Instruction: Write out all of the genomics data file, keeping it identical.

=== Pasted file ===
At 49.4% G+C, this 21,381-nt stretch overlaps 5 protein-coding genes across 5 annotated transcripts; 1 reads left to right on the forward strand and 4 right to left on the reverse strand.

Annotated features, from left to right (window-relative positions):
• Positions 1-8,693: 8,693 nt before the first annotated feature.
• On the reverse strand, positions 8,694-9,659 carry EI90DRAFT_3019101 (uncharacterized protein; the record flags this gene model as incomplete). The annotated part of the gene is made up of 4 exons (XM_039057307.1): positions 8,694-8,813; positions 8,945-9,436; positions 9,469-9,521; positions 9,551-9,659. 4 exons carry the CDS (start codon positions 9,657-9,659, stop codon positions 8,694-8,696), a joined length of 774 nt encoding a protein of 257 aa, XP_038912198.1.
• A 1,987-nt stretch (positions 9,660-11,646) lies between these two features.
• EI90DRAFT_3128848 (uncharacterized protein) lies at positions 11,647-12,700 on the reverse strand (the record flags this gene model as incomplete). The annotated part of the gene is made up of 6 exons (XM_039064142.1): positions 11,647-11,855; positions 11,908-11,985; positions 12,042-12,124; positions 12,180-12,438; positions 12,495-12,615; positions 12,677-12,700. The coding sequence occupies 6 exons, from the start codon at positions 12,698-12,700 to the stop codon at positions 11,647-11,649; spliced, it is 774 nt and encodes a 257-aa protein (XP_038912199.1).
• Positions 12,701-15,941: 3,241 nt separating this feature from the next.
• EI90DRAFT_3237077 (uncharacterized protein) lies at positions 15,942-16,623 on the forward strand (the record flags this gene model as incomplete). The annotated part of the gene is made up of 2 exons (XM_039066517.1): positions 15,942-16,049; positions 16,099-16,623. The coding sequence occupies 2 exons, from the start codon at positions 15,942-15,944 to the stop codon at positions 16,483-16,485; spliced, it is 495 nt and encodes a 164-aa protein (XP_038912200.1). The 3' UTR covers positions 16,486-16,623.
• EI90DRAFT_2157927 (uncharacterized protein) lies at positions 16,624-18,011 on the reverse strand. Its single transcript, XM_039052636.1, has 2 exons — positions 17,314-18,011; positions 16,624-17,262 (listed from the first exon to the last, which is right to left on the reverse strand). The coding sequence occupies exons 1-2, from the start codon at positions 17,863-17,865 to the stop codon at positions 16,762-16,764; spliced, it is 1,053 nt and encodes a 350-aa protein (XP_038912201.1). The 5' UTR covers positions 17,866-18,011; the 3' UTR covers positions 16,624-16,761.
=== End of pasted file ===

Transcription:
At 49.4% G+C, this 21,381-nt stretch overlaps 5 protein-coding genes across 5 annotated transcripts; 1 reads left to right on the forward strand and 4 right to left on the reverse strand.

Annotated features, from left to right (window-relative positions):
• Positions 1-8,693: 8,693 nt before the first annotated feature.
• On the reverse strand, positions 8,694-9,659 carry EI90DRAFT_3019101 (uncharacterized protein; the record flags this gene model as incomplete). The annotated part of the gene is made up of 4 exons (XM_039057307.1): positions 8,694-8,813; positions 8,945-9,436; positions 9,469-9,521; positions 9,551-9,659. 4 exons carry the CDS (start codon positions 9,657-9,659, stop codon positions 8,694-8,696), a joined length of 774 nt encoding a protein of 257 aa, XP_038912198.1.
• A 1,987-nt stretch (positions 9,660-11,646) lies between these two features.
• EI90DRAFT_3128848 (uncharacterized protein) lies at positions 11,647-12,700 on the reverse strand (the record flags this gene model as incomplete). The annotated part of the gene is made up of 6 exons (XM_039064142.1): positions 11,647-11,855; positions 11,908-11,985; positions 12,042-12,124; positions 12,180-12,438; positions 12,495-12,615; positions 12,677-12,700. The coding sequence occupies 6 exons, from the start codon at positions 12,698-12,700 to the stop codon at positions 11,647-11,649; spliced, it is 774 nt and encodes a 257-aa protein (XP_038912199.1).
• Positions 12,701-15,941: 3,241 nt separating this feature from the next.
• EI90DRAFT_3237077 (uncharacterized protein) lies at positions 15,942-16,623 on the forward strand (the record flags this gene model as incomplete). The annotated part of the gene is made up of 2 exons (XM_039066517.1): positions 15,942-16,049; positions 16,099-16,623. The coding sequence occupies 2 exons, from the start codon at positions 15,942-15,944 to the stop codon at positions 16,483-16,485; spliced, it is 495 nt and encodes a 164-aa protein (XP_038912200.1). The 3' UTR covers positions 16,486-16,623.
• EI90DRAFT_2157927 (uncharacterized protein) lies at positions 16,624-18,011 on the reverse strand. Its single transcript, XM_039052636.1, has 2 exons — positions 17,314-18,011; positions 16,624-17,262 (listed from the first exon to the last, which is right to left on the reverse strand). The coding sequence occupies exons 1-2, from the start codon at positions 17,863-17,865 to the stop codon at positions 16,762-16,764; spliced, it is 1,053 nt and encodes a 350-aa protein (XP_038912201.1). The 5' UTR covers positions 17,866-18,011; the 3' UTR covers positions 16,624-16,761.